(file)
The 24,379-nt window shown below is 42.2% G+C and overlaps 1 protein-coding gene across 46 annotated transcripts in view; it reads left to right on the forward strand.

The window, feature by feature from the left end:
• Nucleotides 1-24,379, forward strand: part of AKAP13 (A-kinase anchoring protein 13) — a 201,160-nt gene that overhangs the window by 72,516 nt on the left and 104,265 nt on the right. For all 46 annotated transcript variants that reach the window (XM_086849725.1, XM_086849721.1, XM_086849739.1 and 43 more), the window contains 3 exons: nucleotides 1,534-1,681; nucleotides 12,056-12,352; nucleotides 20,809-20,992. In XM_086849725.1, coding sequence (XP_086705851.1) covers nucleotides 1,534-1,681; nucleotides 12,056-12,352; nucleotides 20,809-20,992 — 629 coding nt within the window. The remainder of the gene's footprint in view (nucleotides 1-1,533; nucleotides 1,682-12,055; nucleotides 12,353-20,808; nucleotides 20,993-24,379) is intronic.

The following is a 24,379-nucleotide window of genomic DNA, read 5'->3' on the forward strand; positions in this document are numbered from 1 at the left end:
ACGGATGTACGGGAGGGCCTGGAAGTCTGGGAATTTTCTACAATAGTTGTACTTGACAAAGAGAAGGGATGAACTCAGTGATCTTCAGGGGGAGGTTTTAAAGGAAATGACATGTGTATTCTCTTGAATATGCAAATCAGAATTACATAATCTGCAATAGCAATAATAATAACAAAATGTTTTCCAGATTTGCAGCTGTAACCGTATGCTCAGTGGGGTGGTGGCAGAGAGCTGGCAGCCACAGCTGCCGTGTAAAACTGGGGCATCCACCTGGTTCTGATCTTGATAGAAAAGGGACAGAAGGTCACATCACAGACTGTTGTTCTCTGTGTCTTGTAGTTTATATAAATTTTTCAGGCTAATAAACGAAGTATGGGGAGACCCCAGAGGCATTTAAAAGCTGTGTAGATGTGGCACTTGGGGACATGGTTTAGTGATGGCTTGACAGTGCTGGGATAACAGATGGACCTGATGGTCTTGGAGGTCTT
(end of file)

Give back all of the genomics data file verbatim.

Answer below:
The 24,379-nt window shown below is 42.2% G+C and overlaps 1 protein-coding gene across 46 annotated transcripts in view; it reads left to right on the forward strand.

The window, feature by feature from the left end:
• Nucleotides 1-24,379, forward strand: part of AKAP13 (A-kinase anchoring protein 13) — a 201,160-nt gene that overhangs the window by 72,516 nt on the left and 104,265 nt on the right. For all 46 annotated transcript variants that reach the window (XM_086849725.1, XM_086849721.1, XM_086849739.1 and 43 more), the window contains 3 exons: nucleotides 1,534-1,681; nucleotides 12,056-12,352; nucleotides 20,809-20,992. In XM_086849725.1, coding sequence (XP_086705851.1) covers nucleotides 1,534-1,681; nucleotides 12,056-12,352; nucleotides 20,809-20,992 — 629 coding nt within the window. The remainder of the gene's footprint in view (nucleotides 1-1,533; nucleotides 1,682-12,055; nucleotides 12,353-20,808; nucleotides 20,993-24,379) is intronic.

The following is a 24,379-nucleotide window of genomic DNA, read 5'->3' on the forward strand; positions in this document are numbered from 1 at the left end:
ACGGATGTACGGGAGGGCCTGGAAGTCTGGGAATTTTCTACAATAGTTGTACTTGACAAAGAGAAGGGATGAACTCAGTGATCTTCAGGGGGAGGTTTTAAAGGAAATGACATGTGTATTCTCTTGAATATGCAAATCAGAATTACATAATCTGCAATAGCAATAATAATAACAAAATGTTTTCCAGATTTGCAGCTGTAACCGTATGCTCAGTGGGGTGGTGGCAGAGAGCTGGCAGCCACAGCTGCCGTGTAAAACTGGGGCATCCACCTGGTTCTGATCTTGATAGAAAAGGGACAGAAGGTCACATCACAGACTGTTGTTCTCTGTGTCTTGTAGTTTATATAAATTTTTCAGGCTAATAAACGAAGTATGGGGAGACCCCAGAGGCATTTAAAAGCTGTGTAGATGTGGCACTTGGGGACATGGTTTAGTGATGGCTTGACAGTGCTGGGATAACAGATGGACCTGATGGTCTTGGAGGTCTT